Everton’s Second.
Gillick’s cross went over to Byes, who drove hard for goal, and the ball hit Lawton and went into the net after 61 minutes. There was a difference of opinion as to who should be credited with the goal, I claim it was Boyes. Birmingham should have had an equaliser, but Craven and Jennings were feeble in their attempts at shooting, I thought the ball was over the line before it was centred. Birmingham had further chances, but in front of goal they could do nothing at all. Birmingham endeavoured to bring more punch into their attack, which now read Madden, Dearson, Harris, Craven, Brown. It had some effect but very little. Brown had a shot but not the type likely to beat Sagar. Everton should have gone further ahead, when Boyes from the outside right position, worked his way close in and shot. Clack saved the shot but the ball went skimming towards Lawton who, however, could not reach it. Boyes got possession a second time, but once again Clack came to the rescue.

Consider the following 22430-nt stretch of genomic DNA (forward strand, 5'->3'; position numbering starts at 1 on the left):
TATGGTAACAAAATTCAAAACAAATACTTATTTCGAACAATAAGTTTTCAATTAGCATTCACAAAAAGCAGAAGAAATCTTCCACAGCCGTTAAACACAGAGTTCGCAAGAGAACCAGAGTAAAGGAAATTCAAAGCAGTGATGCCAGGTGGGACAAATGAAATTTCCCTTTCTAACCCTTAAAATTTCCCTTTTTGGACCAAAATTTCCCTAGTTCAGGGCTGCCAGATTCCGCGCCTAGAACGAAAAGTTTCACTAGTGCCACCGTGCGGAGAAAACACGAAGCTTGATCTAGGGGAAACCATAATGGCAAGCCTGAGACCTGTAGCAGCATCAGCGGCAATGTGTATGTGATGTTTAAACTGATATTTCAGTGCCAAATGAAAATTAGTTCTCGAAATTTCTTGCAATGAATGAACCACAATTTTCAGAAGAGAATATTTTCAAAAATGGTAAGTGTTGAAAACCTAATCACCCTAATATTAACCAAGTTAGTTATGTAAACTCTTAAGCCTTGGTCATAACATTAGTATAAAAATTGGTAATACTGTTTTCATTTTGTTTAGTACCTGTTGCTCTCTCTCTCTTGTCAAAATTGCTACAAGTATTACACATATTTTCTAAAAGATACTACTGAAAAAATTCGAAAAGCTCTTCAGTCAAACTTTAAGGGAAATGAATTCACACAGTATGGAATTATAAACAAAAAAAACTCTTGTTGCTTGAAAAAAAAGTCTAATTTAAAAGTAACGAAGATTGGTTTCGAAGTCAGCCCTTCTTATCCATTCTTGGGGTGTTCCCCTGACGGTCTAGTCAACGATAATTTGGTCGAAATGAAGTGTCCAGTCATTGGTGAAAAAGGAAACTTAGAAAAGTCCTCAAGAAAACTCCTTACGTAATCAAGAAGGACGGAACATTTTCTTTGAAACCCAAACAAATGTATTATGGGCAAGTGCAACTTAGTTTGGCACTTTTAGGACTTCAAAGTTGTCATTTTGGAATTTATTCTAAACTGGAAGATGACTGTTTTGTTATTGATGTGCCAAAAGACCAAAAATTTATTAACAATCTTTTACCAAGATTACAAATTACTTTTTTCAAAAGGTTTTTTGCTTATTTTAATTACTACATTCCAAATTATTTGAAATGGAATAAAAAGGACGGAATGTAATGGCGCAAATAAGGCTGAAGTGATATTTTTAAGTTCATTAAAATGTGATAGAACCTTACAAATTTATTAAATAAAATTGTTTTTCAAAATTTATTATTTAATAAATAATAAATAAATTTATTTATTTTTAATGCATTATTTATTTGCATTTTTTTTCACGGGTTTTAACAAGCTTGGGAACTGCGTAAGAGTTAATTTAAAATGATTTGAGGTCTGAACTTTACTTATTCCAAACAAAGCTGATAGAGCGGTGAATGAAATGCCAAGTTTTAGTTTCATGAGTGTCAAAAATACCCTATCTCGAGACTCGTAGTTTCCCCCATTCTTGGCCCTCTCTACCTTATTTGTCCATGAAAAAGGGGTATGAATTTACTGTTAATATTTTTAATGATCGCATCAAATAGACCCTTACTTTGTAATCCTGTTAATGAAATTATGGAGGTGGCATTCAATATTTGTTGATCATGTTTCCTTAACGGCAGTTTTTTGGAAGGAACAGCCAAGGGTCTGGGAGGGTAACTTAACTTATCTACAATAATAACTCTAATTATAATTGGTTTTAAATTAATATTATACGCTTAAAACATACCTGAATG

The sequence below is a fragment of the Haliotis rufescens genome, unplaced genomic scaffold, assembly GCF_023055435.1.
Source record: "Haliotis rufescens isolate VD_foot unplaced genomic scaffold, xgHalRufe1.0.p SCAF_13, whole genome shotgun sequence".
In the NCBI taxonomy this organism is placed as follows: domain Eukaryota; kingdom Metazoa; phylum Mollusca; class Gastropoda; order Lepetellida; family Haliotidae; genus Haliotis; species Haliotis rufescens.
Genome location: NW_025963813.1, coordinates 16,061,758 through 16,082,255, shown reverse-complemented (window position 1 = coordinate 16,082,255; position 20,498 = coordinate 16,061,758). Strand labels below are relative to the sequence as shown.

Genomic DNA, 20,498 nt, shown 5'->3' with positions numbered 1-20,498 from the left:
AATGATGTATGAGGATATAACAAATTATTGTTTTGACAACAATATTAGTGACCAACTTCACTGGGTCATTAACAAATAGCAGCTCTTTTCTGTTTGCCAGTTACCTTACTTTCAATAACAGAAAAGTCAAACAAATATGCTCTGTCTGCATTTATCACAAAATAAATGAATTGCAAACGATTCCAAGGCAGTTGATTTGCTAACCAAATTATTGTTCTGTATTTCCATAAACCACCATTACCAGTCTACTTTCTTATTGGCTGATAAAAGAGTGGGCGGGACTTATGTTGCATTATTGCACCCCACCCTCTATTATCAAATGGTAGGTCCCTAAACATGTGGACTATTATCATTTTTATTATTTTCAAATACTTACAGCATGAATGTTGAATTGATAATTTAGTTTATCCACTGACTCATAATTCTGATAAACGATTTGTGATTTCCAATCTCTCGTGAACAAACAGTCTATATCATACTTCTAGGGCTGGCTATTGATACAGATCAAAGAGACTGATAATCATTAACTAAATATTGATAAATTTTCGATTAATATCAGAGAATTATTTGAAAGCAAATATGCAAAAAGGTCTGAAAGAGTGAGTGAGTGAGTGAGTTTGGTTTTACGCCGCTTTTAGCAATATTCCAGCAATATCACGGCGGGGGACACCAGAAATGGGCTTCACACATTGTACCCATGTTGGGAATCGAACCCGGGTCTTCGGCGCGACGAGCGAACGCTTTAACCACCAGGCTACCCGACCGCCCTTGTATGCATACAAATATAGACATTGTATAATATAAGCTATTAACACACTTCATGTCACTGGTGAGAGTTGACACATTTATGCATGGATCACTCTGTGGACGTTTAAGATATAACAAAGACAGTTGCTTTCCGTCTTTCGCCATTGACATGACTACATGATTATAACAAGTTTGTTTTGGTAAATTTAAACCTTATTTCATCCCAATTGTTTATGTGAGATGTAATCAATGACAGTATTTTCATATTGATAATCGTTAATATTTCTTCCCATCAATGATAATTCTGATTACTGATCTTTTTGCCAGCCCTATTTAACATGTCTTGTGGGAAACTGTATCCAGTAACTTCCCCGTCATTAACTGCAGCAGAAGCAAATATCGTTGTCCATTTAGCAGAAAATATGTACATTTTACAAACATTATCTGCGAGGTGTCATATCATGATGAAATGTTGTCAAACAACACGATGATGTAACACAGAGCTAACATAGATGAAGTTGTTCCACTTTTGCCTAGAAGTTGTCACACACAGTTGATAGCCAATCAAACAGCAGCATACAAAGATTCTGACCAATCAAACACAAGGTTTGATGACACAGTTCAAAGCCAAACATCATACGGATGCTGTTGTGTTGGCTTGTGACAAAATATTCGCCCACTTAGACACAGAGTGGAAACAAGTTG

The Equaliser.
Straight from the clearance Birmingham went on to equalize, and it was a beautifully made goal. It concluded a round of passing quite the best we had seen, and sent the crowd into an uproar. This is how it was made. Dearson to Craven, Craven into goal, and Madden’s head did the rest. Time 80 mins. Lawton come along with a great drive which Clack saved magnificently. The excitement of course, was intense, and Birmingham went all out for the winner, taking a corner or two. Boyes was not getting his centres across, and Birmingham took another corner. Everton were defending sternly –they had to. Final; Birmingham 2, Everton 2.

February 11, 1939. The Liverpool Echo
By Ranger.
The following tribute to the Everton board is from a Nottingham paper, relative to the rebate of £500 in Dixie Dean’s transfer which Everton have just made to Notts County. “One must pay tribute to Everton. Few clubs would have considered such a matter after a deal had been completed. Everton’s action, shows that their board is composed of men who are willing to assist those not so favourably placed as themselves. “The transfer was carried through in good faith by both sides, and no one could have foreseen that Dean would be out of the game so soon afterwards. Notts had practically no service from him, and Everton, when approached, realized this point of view, I take off my hat to the Everton directors.” This sort of thing does much to cement friendship between clubs. And it may have its repercussions in the future. The time may come when Everton take a fancy to a Notts County player. Then, if other things are equal and it is a question of who shall be favoured, Notts are not likely to forget the generous way in which Everton met them in this instances.